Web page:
In Robert Rotenberg’s book, Heart of the City, there is a surprise opening for long time readers of the series. Toronto detective, Ari Greene, is returning to Canada after spending time in England after he was cleared of killing his lover, Jennifer Raglan, in the previous book, Stranglehold. With him is 20 year old, Alison Gilroy, his daughter.
Ari had never known he was a father until after Alison’s mother had died. Following instructions her solicitor contacted Greene to advise he has a daughter. Shocked but elated he travels to England. The solicitor arranges for him to meet Alison and she learns that her birth father was Greene not the unnamed New Zealander she had understood was her father. After some time together she expresses interest in going to live in Toronto and they return to Canada.
Her presence adds several dimensions to the book.
There is another generation of the Greene family. Ari’s father, Yitzhak, is delighted to have a granddaughter:
…. [He] is the opposite of Ari. Outgoing and fun, he hugged and kissed her all the time. Within days she was calling him Grandpa Y, and soon he was fixing up a room for her in the basement of Ari’s house to give her some privacy.
There is a new dynamic for Ari having an adult daughter. They are establishing a parental relationship while living together.
She becomes a part of the story through her anonymous blog, Kensington Confidential.
Alison’s unexpected entrance into the series reminded me of two other famous fictional sleuths who learned they were fathers long years after the child’s birth.
I remember being caught totally off guard over 30 years ago when I read The Lonely Silver Rain by John D. MacDonald. In the final book of the Travis McGee series he learns that he is the father of a teenage daughter, Jean, whose mother, Puss Killian, had been McGee’s lover in Pale Grey for Guilt.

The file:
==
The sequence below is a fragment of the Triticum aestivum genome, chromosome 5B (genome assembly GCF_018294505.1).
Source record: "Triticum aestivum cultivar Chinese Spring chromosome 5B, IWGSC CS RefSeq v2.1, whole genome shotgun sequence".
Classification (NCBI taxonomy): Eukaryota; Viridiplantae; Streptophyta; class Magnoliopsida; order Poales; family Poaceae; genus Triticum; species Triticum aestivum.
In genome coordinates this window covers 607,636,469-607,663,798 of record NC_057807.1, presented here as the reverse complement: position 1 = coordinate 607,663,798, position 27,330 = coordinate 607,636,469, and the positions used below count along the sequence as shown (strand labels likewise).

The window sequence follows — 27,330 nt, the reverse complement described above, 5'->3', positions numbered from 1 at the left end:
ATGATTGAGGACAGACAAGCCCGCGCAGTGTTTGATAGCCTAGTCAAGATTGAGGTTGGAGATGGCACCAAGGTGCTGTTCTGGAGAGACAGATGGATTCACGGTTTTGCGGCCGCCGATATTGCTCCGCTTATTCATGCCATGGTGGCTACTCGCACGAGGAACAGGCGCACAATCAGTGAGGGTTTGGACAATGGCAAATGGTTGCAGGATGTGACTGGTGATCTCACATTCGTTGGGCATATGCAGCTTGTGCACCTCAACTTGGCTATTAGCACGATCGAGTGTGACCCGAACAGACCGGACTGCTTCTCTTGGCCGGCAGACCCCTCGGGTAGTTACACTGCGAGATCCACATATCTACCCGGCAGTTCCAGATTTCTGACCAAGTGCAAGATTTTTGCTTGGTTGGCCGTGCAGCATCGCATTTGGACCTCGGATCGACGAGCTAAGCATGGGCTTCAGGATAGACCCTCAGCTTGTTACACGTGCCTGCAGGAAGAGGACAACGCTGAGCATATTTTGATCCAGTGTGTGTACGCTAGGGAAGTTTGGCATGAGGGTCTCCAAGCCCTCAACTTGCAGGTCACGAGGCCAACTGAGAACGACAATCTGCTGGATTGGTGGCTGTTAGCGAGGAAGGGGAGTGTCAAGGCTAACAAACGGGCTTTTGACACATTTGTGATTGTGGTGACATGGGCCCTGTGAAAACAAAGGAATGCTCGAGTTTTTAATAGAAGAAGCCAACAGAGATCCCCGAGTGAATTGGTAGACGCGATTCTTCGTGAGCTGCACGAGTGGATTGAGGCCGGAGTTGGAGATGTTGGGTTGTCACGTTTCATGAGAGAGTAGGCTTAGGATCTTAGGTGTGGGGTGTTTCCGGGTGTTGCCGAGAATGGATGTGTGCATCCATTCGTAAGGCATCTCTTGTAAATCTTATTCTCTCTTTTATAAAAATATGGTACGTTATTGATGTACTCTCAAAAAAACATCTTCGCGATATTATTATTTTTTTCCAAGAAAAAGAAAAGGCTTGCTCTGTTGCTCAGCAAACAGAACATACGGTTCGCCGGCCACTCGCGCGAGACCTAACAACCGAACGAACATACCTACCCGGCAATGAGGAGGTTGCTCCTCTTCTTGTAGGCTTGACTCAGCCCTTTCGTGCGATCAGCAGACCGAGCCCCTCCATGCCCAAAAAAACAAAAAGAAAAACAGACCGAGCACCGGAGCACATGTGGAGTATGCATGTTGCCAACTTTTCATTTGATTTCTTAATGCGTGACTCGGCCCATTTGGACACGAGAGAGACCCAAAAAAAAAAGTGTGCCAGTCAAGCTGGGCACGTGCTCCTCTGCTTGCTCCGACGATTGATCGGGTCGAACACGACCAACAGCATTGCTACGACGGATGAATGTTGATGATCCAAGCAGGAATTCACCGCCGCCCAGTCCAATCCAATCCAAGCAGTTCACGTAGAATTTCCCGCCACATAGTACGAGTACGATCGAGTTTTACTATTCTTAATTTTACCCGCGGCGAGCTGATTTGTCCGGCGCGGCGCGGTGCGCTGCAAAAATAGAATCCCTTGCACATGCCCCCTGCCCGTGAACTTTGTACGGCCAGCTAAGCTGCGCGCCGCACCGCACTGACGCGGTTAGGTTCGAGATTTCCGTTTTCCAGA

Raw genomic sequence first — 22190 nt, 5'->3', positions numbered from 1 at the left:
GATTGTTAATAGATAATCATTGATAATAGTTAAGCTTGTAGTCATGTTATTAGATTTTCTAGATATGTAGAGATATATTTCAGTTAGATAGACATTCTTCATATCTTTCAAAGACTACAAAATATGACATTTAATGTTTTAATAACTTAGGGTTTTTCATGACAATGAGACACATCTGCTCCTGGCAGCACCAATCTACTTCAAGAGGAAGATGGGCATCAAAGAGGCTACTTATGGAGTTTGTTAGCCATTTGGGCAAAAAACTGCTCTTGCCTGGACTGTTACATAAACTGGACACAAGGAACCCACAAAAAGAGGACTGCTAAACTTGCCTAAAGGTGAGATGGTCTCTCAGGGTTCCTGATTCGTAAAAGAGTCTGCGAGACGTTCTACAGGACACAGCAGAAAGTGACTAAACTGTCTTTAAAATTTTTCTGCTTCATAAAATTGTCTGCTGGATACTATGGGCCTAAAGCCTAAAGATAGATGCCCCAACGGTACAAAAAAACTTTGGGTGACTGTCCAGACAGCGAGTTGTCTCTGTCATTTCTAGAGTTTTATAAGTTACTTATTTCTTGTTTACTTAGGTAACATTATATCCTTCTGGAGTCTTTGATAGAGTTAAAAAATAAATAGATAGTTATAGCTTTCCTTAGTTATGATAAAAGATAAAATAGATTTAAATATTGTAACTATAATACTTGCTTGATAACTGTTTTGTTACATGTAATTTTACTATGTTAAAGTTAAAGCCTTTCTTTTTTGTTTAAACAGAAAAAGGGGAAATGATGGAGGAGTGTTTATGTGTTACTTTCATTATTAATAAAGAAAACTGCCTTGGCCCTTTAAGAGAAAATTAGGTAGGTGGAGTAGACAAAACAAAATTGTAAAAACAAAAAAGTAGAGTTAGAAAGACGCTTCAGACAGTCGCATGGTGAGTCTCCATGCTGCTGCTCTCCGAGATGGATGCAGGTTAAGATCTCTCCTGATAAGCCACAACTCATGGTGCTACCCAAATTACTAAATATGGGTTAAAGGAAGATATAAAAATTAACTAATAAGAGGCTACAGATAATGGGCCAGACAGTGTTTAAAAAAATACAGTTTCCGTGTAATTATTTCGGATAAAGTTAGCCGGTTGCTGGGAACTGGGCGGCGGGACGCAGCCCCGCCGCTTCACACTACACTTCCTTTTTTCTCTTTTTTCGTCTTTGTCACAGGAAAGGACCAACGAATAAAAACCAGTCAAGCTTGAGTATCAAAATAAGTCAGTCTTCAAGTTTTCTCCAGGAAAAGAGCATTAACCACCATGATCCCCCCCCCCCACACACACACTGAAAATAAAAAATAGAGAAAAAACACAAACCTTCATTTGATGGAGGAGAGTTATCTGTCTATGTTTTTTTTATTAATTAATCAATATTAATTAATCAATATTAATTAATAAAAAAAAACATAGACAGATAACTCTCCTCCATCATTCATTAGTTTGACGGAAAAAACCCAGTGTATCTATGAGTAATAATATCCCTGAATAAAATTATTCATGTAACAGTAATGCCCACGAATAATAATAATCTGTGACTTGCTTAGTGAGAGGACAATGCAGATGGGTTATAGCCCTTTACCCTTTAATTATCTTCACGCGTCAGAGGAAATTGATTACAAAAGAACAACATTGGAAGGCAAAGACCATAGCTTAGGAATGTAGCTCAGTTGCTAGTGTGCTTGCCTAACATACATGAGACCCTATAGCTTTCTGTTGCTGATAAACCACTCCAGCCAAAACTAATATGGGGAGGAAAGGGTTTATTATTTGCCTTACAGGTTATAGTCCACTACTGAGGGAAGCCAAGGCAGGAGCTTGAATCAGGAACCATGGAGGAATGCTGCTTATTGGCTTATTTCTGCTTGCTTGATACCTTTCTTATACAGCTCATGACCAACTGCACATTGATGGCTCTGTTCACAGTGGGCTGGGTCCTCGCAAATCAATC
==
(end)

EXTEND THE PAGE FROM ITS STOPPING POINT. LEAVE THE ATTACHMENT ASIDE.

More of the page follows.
Jean has an unnerving unseen presence for the normally unflappable McGee through the book as he keeps finding cat shaped pipe cleaners outside the door to his houseboat, the Busted Flush. Only at the end does he actually meet her.
It was very clear that McGee was excited by the new relationship and it is a regret that MacDonald died before he could have developed that relationship in more books. I expect Jean would have wanted to become part of McGee’s “salvage operations” but McGee, more conscious of danger for her than himself, would have unsuccessfully sought to keep her out of the operations.
A generation later Harry Bosch, in the double digit series by Michael Connelly, learns he has a 4 year old daughter, Maddie, with former FBI agent, Rachel Wish. The abrasive hard nosed detective is softened by being a father. He enters her life somewhat tentatively.
In the book series she comes to live with him after her mother is killed while Harry and Rachel are seeking to rescue Maddie from kidnappers.
In last year’s addition to the series, The Wrong Side of Goodbye, Maddie has finished high school and Harry is dealing with the emotions of her going away to university.
In the television series a different storyline is developing. Rachel and Maddie come to spend time with Harry in Los Angeles after a killing puts their safety in Las Vegas in issue.
Each of Greene, McGee and Bosch are hard men made a little softer by learning they are fathers.
I found it interesting that all 3 unknown children were girls. I do not have a theory why each of the authors chose the unknown child to be a daughter. I invite comments on the authorial choice of girls.